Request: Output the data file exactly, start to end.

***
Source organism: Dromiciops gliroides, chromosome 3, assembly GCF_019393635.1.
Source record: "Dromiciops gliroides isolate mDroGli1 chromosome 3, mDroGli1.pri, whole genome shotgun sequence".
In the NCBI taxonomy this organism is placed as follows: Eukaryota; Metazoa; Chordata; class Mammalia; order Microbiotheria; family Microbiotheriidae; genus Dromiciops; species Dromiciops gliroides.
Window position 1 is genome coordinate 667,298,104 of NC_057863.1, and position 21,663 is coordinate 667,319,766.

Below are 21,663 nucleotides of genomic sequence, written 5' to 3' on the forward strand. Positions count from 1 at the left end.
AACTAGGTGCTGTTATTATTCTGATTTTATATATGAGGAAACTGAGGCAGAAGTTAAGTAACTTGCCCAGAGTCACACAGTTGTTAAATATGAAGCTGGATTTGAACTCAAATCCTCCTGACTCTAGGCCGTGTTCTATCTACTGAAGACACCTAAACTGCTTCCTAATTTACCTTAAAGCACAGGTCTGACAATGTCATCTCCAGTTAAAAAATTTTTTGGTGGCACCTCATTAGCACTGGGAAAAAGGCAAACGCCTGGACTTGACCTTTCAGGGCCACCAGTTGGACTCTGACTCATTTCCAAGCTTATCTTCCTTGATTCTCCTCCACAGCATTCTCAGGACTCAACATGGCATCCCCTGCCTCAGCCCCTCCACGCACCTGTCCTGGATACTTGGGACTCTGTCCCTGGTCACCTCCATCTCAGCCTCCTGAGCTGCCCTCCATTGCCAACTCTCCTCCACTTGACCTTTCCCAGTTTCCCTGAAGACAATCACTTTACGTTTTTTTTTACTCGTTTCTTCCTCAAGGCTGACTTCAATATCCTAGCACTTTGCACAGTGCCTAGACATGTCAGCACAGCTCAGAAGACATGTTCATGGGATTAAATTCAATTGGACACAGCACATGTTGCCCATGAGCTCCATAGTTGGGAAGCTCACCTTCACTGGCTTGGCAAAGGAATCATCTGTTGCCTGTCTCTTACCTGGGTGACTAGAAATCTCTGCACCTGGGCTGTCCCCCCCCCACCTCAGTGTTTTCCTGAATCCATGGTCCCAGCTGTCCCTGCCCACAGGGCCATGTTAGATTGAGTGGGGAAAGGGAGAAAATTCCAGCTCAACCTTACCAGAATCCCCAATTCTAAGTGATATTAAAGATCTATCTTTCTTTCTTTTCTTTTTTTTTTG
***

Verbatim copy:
Source organism: Dromiciops gliroides, chromosome 3, assembly GCF_019393635.1.
Source record: "Dromiciops gliroides isolate mDroGli1 chromosome 3, mDroGli1.pri, whole genome shotgun sequence".
In the NCBI taxonomy this organism is placed as follows: Eukaryota; Metazoa; Chordata; class Mammalia; order Microbiotheria; family Microbiotheriidae; genus Dromiciops; species Dromiciops gliroides.
Window position 1 is genome coordinate 667,298,104 of NC_057863.1, and position 21,663 is coordinate 667,319,766.

Below are 21,663 nucleotides of genomic sequence, written 5' to 3' on the forward strand. Positions count from 1 at the left end.
AACTAGGTGCTGTTATTATTCTGATTTTATATATGAGGAAACTGAGGCAGAAGTTAAGTAACTTGCCCAGAGTCACACAGTTGTTAAATATGAAGCTGGATTTGAACTCAAATCCTCCTGACTCTAGGCCGTGTTCTATCTACTGAAGACACCTAAACTGCTTCCTAATTTACCTTAAAGCACAGGTCTGACAATGTCATCTCCAGTTAAAAAATTTTTTGGTGGCACCTCATTAGCACTGGGAAAAAGGCAAACGCCTGGACTTGACCTTTCAGGGCCACCAGTTGGACTCTGACTCATTTCCAAGCTTATCTTCCTTGATTCTCCTCCACAGCATTCTCAGGACTCAACATGGCATCCCCTGCCTCAGCCCCTCCACGCACCTGTCCTGGATACTTGGGACTCTGTCCCTGGTCACCTCCATCTCAGCCTCCTGAGCTGCCCTCCATTGCCAACTCTCCTCCACTTGACCTTTCCCAGTTTCCCTGAAGACAATCACTTTACGTTTTTTTTTACTCGTTTCTTCCTCAAGGCTGACTTCAATATCCTAGCACTTTGCACAGTGCCTAGACATGTCAGCACAGCTCAGAAGACATGTTCATGGGATTAAATTCAATTGGACACAGCACATGTTGCCCATGAGCTCCATAGTTGGGAAGCTCACCTTCACTGGCTTGGCAAAGGAATCATCTGTTGCCTGTCTCTTACCTGGGTGACTAGAAATCTCTGCACCTGGGCTGTCCCCCCCCCACCTCAGTGTTTTCCTGAATCCATGGTCCCAGCTGTCCCTGCCCACAGGGCCATGTTAGATTGAGTGGGGAAAGGGAGAAAATTCCAGCTCAACCTTACCAGAATCCCCAATTCTAAGTGATATTAAAGATCTATCTTTCTTTCTTTTCTTTTTTTTTTG